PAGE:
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Risk Now or Risk Later?

Started by sarrettblack, June 13, 2019, 11:48:46 AM

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Hi All! 

I currently have ~$200k in savings.  In 5ish years, I will be receiving ~$400k.  My question is whether I should be aggressive with my investments now or later.  I have a mortgage and student loan debt, as well as a 401k and IRA.  One one hand I could take some calculated risks with the $200k now and the $400k could act as a safety net of sorts.  On the other hand, I could use a more traditional investment approach now in order to develop a stronger financial foundation and takes some risks with $400k down the road.  Any thoughts or advice?  Is one approach more preferable than the other or does it just depend on the individual?


How old are you and what do you want to accomplish? If you can make $400k on your own, I would be willing to take a lot of risk if you have no debt and can continue to make this type of money.



I am 30 years old and want to get to a point where I can live off passive income.  The $200k and $400k was/will be a part of an inheritance (trust).  I have a ~$160k mortgage and ~$60k in student loans.


I'd pay off the mortgage and student loans immediately using the $200k (come up with the extra $20k in savings and get them gone).  Then use all the money you are saving and aggressively invest every month.  This is your "make life easy" card.  Check your food and entertainment spending, too. Are you blowing cash on a car payment?  Get all that in order, lower your expenses, eliminate the debt with the inheritance, and then STASH like crazy.  No new debt.  No car payments, no nonsense.

Why do I recommend this?  Because getting your expenses under control is the easiest way to work towards living off passive income.  Whack all your debt, become exceptional with your spending, and over the next 5 years put away as much as you can in a low cost index fund like VTSAX.  Make a game out of saving money.  Every extra dollar you can.  Invest it. When you get the other $400k, drop it in the same fund.  Likely at this point, you may very well have enough money, no debt, and the skills needed to live off the income passively.

And for the time being, no debt burden and a high cash flow is a VERY nice, relaxing way to live.  Ask me how I know...

I would not be very aggressive investor right now, as the markets are so up. But monthly investing to dividend stocks and P2P-lending would be my advice if you want to generate nice passive income. Time and asset diversification is the key.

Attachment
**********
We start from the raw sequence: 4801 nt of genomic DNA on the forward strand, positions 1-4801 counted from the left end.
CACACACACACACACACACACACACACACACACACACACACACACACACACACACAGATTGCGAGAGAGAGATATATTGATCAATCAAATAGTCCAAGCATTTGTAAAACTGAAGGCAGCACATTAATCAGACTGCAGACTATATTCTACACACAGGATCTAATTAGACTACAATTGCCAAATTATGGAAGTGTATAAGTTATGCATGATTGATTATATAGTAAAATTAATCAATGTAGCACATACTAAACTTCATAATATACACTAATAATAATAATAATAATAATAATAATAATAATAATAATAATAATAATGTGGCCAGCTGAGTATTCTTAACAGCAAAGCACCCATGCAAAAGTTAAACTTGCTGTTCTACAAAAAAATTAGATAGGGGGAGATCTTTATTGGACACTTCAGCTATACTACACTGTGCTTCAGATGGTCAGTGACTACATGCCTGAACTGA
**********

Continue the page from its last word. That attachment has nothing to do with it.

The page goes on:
I invest the same amount to low-cost index funds every month, although now I am taking things little bit more carefully since we are maybe at the peak of the bull run. There is no stress about timing the markets right when you invest the same sum every month.
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Don Bateman

I would likely pay off the student loan from the 200k. It is probably over 6% interest. That's high. The mortgage I may leave alone. Rates should be dropping again this year and if you haven't refinanced in the 3s yet, you will probably have the ability to later. As long as cash flow isn't a problem just pay the mortgage. If someone gave me 30 years to pay back 160k in the 3s I would do it. Also, if you have plenty of cash flow just increase your mortgage payments so help save on interest. I would invest the money you have in some cost effective/tax efficient etfs/mutual funds. At your age taking advantage of compounding interest is huge.

Money Ronin

Risk now--while you're young.

I could tell you where I think the stock market or real estate market is headed but I'm terrible at market timing; yet I'm a fairly successful investor.  Timing the market is just not that important when you are young and will have a lifetime to even out the ups and downs.  I'm a big believer of dollar cost averaging.  Here is my advice assuming you make a good income, can save a portion of your income, and you don't need to touch the money for 5 or more years:

1. Dollar cost average: Invest a steady amount of your savings and inheritance each month into a handful of ETFs or mutual funds.  You can find recommended low expense portfolios all over the Internet.  You're not a robot so buy a little more on days the stock market tanks.
2. Be aggressive: As long as you are in quality and well-diversified stocks, underweight bonds.  My portfolio has typically had only 0% to 10% bonds vs. stocks.  I don't care about volatility because I don't need the money; I'm investing for the long-term.
3. Pay off high interest debt: For example, credit card debt that has an interest rate of 10% or higher.  Probably pay off the student debt that's around 6%.  Do NOT pay off your mortgage which should be around 3.5% for a 30 year and even lower for an ARM; the interest is tax deductible making the effective interest rate even lower.  If, over the long-term, you can't get a return better than your mortgage interest rate, then you're just not doing it right.  Seek professional advice.
4. Real estate:  You can buy a REIT, a real estate ETF, or Crowd funding.  But if you really want high risk/reward, then invest directly in real estate.  The returns have by far beat the stock market for me, but it takes practice and experience.


I agree with those saying try paying off student loans and taking more risk now than later. How much risk is such a personal decision though.